Absolute return

Measure of the gain or loss on an investment portfolio expressed as a percentage of invested capital.


Active management

An investment approach that seeks to exceed the average returns of the financial markets.



Measure of the so-called active return on an investment. It is the return in excess of the compensation for the risk borne, and thus commonly used to assess active managers' performances.


AUM (Assets Under Management)

The total market value of a mutual fund's assets, minus their liabilities.



Index to which the fund measures its performance.



Sensitivity to market movements. Describes the relation of a stock’s or portfolio’s return with that of the financial market as a whole.


Compound return

The annual rate of return that represents the cumulative effect, averaged over a specified time frame.


Confidence level

A statement that the true value of a parameter for a population lies within a specified range of values with a certain level of probability.



Number of time periods when the fund’s performance has outperformed the benchmark index.



A statistic representing how closely two variables co-vary; it can vary from -1 (perfect negative correlation) through 0 (no correlation) to +1 (perfect positive correlation). A value of 0 shows that there is no linear correlation between the variables.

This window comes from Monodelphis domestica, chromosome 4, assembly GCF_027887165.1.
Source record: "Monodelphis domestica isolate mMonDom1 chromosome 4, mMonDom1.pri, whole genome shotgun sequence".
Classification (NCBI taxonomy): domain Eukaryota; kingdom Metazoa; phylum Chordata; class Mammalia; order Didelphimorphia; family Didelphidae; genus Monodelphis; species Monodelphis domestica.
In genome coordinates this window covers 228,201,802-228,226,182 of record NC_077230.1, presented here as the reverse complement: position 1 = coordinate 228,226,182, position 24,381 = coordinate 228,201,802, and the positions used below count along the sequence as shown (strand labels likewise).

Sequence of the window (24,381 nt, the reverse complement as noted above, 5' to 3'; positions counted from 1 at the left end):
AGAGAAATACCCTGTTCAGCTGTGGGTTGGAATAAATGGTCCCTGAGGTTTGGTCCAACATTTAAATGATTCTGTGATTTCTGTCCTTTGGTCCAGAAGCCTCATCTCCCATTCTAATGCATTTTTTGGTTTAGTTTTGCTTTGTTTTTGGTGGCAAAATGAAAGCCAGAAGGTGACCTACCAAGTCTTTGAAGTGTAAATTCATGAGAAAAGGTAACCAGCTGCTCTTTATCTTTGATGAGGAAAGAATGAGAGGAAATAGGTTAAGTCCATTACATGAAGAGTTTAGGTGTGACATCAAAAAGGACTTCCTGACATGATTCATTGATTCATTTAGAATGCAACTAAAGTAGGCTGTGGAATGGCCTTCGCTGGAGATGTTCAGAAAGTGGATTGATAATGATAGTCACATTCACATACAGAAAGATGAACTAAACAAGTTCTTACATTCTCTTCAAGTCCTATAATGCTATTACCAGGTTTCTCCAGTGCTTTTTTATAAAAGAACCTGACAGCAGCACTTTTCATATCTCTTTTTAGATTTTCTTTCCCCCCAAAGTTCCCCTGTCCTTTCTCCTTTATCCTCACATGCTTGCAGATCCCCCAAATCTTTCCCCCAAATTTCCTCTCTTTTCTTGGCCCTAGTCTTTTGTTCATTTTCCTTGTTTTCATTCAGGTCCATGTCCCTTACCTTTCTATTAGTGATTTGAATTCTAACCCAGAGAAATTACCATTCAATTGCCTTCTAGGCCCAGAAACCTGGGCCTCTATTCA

Measure of the decline from a historical peak, expressed as a percentage.


Fund of Funds

An investment strategy of holding a portfolio of other investment funds rather than investing directly in shares, bonds or other securities.


Gross exposure

The sum of the long and the short positions in a portfolio, expressed as a percentage of AUM.


High-water mark

A requirement that the fund must recoup any prior losses before the investment manager may take a performance fee.



A comparative measure stating the performance in relation to a given starting point.


Information ratio

The ratio of the excess annualised return against the Tracking Error, over a fixed period of time. The higher the ratio, the better, as it reflects the extent to which a fund outperformed its benchmark per unit of active risk over the investment period.


Long-only fund

A fund that can only take long positions.


Long position

The holder of the position owns the security and will profit if the price of the security increases.


MTD (Month-To-Date)

Return from the beginning of the month to date.


NAV (Net Asset Value)

The total market value of a mutual fund's assets, minus their liabilities, divided by the number of shares outstanding.


Net exposure

The long positions minus the short positions in a portfolio, expressed as a percentage of AUM.



Commonly expressed as standard deviation (see below).


Sharpe Ratio

Measurement of a portfolio's risk-adjusted return, i.e. the efficiency of the portfolio. Calculated as portfolio return minus risk-free interest divided by the standard deviation of portfolio return. The higher the Sharpe ratio, the more favorable the relationship between return and risk.


Standard deviation

A measurement commonly used to reflect an investments risk level. Refers to the variation, or expected variation, of the performance over time. A high standard deviation entails large variations and thus high risk and vice versa.


Tracking Error

A ratio expressed as a percentage which measures the deviation of the return of a fund compared to the return of a benchmark over a fixed period of time. The more passively the investment fund is managed, the smaller the tracking error.


Value at Risk (VaR)

Measures the potential future losses which will not be exceeded within a specified period and with a specified probability. The measurement is expressed as a percentage of AUM.


YTD (Year-To-Date)

Return from the beginning of the year to date.